‘The joy of discovery is certainly the liveliest that the mind of man can ever feel.’
The latest quest to find a vaccine against the corona-virus made me think about so many scientific discoveries that have allowed humanity to develop in leaps and bounds. I won’t write in chronological order because there are thousands, but I will start with the discoveries relevant to us now.
Protection against infectious diseases by inoculation with germs themselves goes back to antiquity. The word is derived from the Latin vaccinae, meaning ‘of the cow’. The word vaccination appeared around 1880, used for the first time by Pasteur, who knew of the work of the Englishman Jenner, who had immunised patients against cowpox and common smallpox. The idea of ‘vaccination’ of this sort was practised in China in the 10th century by a Taoist monk, whose name has not survived. It was based on the principle that you treat evil with evil. To think that this was thought of eleven centuries ago is astonishing. Vaccination then took place not by scarification but by implantation of a pad carrying some attenuated germs in one nostril.
Vaccination also had been used in Turkey since time immemorial. Possibly as a result of the experimentation of the first known toxicologist in history, Mithridates VI, King of Pontus (north of modern day Turkey), who claimed that one could be immunised against poisons by regularly absorbing small quantities of them. The Turks ‘vaccinated’ against smallpox by extracting traces of the contents of the pustule from mild cases of the disease and injecting them into healthy people. This was a rather risky practice and some people died from the effects of the vaccination. I recommend that you don’t try this at home.
Re the chains above, I suspect it was hard to come by volunteers!
The Jenner vaccination method was introduced into France by the Duc de la Rochefoucauld-Liancourt. Meanwhile, the notion of attenuated germs made progress. It was obvious that one could not inject the actual germs of a disease against which one wanted to immunise, for fear of triggering the disease itself. It was recognised that inoculation with an attenuated germ could help the organism to recognise a germ and defend itself against it. This is why this principle of attenuation was implemented by Pasteur in his preparation of a vaccine against rabies. In 1885, Pasteur was presented with a 9-year-old child, Joseph Meister, who had been bitten by a rabid dog. Althought not a doctor, Pasteur responded to the challenge: he used the vaccine on the child with successful results. Modern vaccination had been born.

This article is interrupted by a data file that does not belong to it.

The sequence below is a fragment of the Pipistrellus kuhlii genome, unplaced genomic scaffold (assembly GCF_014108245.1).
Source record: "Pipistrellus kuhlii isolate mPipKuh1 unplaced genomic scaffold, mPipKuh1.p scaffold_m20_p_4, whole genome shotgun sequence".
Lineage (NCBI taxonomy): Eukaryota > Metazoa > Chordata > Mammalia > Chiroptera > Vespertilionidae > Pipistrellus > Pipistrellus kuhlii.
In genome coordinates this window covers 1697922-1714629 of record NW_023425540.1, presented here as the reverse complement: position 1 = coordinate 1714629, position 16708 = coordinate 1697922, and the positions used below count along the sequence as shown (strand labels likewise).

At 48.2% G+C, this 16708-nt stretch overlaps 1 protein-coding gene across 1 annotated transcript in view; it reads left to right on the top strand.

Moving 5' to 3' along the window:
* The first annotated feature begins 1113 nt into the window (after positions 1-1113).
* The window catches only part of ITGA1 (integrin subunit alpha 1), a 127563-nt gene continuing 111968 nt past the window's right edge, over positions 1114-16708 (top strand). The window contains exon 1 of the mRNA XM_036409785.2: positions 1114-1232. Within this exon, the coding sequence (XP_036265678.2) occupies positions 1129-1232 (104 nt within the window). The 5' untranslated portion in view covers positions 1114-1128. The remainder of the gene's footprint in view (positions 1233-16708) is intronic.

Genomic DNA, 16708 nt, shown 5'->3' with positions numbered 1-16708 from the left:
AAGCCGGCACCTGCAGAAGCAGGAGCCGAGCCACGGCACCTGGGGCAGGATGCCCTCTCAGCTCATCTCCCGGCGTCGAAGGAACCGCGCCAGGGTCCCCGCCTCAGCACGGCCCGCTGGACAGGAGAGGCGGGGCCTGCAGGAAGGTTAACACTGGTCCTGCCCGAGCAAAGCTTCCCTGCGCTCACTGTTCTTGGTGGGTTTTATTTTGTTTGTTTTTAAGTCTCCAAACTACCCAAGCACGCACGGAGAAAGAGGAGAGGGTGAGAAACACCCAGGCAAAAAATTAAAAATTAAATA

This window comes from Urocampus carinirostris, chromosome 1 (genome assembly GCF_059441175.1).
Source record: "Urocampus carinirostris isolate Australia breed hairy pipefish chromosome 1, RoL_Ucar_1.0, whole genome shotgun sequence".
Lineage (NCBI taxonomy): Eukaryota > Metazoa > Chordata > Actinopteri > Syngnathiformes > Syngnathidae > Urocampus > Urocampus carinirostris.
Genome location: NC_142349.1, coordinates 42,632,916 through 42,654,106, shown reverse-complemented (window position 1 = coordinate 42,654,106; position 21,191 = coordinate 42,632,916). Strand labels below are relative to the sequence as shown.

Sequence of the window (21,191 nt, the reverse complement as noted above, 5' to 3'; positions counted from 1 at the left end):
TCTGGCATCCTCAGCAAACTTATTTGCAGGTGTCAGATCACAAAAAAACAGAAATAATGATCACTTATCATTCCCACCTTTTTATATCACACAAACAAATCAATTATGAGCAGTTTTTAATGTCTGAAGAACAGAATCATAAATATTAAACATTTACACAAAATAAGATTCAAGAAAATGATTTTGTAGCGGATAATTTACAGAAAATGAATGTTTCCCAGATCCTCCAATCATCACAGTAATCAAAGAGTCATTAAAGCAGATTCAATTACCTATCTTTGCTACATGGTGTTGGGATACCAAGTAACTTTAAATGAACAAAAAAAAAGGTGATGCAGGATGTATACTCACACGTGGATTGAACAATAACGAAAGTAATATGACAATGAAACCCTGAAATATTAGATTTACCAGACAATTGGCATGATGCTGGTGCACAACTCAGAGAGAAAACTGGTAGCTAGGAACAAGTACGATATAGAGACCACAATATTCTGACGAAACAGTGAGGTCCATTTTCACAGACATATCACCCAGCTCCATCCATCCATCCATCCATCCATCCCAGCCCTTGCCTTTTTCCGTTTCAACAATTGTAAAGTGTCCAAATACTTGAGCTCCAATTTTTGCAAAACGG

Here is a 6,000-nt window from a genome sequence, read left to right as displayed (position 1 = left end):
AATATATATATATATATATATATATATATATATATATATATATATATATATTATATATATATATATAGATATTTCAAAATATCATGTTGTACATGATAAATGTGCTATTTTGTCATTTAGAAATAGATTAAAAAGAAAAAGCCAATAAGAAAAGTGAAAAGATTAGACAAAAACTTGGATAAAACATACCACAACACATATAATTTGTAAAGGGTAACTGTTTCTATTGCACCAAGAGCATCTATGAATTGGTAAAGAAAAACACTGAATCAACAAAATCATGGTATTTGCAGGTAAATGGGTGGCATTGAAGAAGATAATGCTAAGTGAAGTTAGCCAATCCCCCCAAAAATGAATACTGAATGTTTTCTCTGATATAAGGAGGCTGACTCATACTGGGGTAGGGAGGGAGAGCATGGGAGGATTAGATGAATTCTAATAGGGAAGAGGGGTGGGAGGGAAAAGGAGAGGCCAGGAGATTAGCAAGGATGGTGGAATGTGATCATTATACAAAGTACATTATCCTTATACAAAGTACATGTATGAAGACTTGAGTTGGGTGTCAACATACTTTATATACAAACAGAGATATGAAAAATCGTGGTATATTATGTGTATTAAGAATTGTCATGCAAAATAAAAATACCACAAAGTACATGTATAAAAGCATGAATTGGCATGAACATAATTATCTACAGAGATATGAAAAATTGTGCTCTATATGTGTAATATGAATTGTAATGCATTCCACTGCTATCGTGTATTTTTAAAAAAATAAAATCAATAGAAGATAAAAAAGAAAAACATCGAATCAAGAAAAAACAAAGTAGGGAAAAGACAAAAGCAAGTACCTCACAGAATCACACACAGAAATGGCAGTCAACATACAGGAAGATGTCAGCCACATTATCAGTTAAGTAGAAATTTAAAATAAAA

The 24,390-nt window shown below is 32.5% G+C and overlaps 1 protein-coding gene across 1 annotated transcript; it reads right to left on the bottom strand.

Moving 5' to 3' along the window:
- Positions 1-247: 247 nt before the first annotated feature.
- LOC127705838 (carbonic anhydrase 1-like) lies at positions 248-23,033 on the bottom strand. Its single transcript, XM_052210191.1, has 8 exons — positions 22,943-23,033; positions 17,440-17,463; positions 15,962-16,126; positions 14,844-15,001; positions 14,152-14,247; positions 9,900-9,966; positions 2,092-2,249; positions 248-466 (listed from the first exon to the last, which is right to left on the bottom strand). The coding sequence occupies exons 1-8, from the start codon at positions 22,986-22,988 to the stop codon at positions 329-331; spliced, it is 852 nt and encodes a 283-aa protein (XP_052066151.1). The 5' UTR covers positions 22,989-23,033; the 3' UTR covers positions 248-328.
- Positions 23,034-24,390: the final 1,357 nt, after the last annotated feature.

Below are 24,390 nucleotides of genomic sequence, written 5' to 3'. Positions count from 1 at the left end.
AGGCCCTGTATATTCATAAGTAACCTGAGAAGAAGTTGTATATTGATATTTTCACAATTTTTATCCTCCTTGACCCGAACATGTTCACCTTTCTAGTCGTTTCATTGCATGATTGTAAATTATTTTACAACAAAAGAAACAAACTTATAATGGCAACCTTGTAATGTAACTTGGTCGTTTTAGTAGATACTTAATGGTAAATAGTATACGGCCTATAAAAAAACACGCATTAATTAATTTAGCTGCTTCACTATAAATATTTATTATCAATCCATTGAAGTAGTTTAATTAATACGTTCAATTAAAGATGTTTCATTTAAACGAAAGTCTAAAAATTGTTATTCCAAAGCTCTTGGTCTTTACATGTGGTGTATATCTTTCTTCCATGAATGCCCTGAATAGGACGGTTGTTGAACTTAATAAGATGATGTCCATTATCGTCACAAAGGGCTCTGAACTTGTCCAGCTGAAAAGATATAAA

The only important modification made subsequently was the introduction of vaccines obtained through genetic engineering. These were brought into use in 1983, the first one commercially produced being the vaccine against hepatitis B in 1986.
The above image shows how artificially generated liver cells interact with the Hepatitis B virus.
THOMAS EDISON’S LAMP
Thomas Edison is one of the best-known and most prolific inventors of all time. He was granted 1,093 US patents. At his family home in Port Huron, Michigan, home-schooled 12-year-old Edison set up his first laboratory in his bedroom. When he was 14, Edison built a working telegraph at home. By the age of 16, he was working as a telegraph operator and for the next five years he travelled, working at a number of different telegraph offices in several different cities. At the age of 21, he decided to devote all his time to inventing.
In 1873, he invented the ‘Quadruplex Telegraph’, the rights to which he sold to Western Union. With the proceeds , Edison bought in 1876 34 acres of land in the countryside of Menlo Park, New Jersey. In his new property he set up a full research and development laboratory – the first of its kind in the world. In Menlo Park he set out to improve the recently invented telephone.
The most important invention to come out of Menlo Park was the light bulb. Edison demonstrated the new technology in December 1879, lighting the workshop in a public demonstration. His success with electric light led him to work on a system to distribute electric power and to set-up a bulb making factory. Edison patented the system in 1880, and by 1882, he set up a power station at Pearl Street, New York. He continued to invent many more ideas, like Kinetoscope, the first device for showing moving pictures.
Edison died in 1931. After his death, US President Herbert Hoover encouraged Americans to turn off their lights for one minute, in tribute to the contribution made by America’s greatest inventor.
Above is Thomas Edison working on his telephone.
Around the year 850 BC, a young Ethiopian goat herder, Kaldi, was astonished to see that his goats were not sleeping at night. Watching them closely, he discovered that they were grazing on the red fruit of an unknown tree. Having tasted the fruit, he found that they had a stimulating, exciting effect on him too. The drink called coffee, a name derived from the provence Kaffa in Ethiopia, where coffee is cultivated, was discovered around the time Kaldi discovered that his goats were insomniac.
All coffee trees belong to the genus Rubiaceae. Coffee originated in Ethiopia and is an evergreen shrub whose cherry-like fruits contain the coffee beans.